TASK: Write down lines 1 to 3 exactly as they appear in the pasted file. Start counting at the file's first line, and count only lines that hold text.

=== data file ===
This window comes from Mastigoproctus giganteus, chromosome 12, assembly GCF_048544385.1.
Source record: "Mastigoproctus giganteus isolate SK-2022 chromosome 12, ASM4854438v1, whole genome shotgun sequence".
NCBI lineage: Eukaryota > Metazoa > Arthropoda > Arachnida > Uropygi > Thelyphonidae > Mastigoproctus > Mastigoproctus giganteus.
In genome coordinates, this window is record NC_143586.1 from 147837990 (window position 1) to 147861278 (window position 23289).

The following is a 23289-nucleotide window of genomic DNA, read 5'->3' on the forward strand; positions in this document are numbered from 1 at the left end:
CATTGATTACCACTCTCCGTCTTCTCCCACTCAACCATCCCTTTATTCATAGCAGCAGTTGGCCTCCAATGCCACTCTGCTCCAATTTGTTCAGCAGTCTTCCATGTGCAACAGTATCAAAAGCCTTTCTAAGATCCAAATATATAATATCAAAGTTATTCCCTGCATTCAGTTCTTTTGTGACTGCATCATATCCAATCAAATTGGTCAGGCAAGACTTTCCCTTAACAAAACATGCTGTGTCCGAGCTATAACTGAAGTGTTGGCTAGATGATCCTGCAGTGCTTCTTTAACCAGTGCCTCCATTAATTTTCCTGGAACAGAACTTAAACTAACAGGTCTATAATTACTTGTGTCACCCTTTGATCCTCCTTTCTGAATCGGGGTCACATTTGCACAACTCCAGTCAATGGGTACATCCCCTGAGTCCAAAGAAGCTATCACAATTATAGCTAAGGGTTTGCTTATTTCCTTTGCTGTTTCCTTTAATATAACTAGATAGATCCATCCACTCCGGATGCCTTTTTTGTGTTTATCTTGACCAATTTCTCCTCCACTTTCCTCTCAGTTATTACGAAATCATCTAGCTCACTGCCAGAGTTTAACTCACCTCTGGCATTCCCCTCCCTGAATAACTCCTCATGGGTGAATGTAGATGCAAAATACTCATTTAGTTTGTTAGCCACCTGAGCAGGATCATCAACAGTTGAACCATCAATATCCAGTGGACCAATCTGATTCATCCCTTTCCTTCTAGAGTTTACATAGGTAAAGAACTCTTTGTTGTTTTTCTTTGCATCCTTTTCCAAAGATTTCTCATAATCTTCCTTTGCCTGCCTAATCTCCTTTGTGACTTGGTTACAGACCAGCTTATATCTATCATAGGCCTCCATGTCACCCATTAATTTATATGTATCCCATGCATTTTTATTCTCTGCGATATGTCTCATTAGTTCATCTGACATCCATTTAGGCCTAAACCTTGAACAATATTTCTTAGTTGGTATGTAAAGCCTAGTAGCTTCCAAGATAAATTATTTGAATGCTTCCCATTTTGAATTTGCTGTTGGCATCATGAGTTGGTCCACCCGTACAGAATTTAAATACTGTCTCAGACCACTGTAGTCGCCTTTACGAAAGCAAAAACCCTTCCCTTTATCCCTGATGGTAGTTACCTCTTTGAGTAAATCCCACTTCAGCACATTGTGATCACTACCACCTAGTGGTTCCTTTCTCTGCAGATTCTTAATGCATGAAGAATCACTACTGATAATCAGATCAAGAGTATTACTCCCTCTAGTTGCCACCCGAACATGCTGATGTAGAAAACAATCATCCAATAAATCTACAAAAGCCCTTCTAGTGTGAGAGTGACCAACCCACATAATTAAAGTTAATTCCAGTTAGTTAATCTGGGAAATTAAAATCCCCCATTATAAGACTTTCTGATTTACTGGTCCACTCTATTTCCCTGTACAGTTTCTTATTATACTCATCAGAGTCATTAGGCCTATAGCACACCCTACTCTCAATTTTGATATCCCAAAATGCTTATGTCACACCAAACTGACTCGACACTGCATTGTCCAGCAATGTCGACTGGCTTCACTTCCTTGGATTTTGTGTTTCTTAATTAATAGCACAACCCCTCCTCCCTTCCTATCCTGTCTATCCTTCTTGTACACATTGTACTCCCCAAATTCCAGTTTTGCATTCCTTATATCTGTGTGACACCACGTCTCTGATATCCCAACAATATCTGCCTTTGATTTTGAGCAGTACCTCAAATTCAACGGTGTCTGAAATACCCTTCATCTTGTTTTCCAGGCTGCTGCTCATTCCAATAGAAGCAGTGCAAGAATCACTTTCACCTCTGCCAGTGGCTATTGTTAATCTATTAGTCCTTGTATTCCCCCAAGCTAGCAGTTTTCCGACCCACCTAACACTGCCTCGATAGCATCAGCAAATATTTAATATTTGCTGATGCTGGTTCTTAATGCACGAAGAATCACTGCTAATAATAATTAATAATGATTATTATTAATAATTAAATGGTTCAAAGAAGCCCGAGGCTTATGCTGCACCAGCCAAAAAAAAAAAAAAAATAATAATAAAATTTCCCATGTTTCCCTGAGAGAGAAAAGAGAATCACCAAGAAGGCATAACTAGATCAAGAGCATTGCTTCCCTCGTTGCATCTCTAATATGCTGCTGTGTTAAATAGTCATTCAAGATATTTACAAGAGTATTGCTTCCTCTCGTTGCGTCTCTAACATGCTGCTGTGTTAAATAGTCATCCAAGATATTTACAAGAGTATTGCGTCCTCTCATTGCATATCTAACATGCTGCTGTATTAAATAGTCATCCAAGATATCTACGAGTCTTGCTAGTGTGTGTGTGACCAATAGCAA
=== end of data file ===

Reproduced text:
This window comes from Mastigoproctus giganteus, chromosome 12, assembly GCF_048544385.1.
Source record: "Mastigoproctus giganteus isolate SK-2022 chromosome 12, ASM4854438v1, whole genome shotgun sequence".
NCBI lineage: Eukaryota > Metazoa > Arthropoda > Arachnida > Uropygi > Thelyphonidae > Mastigoproctus > Mastigoproctus giganteus.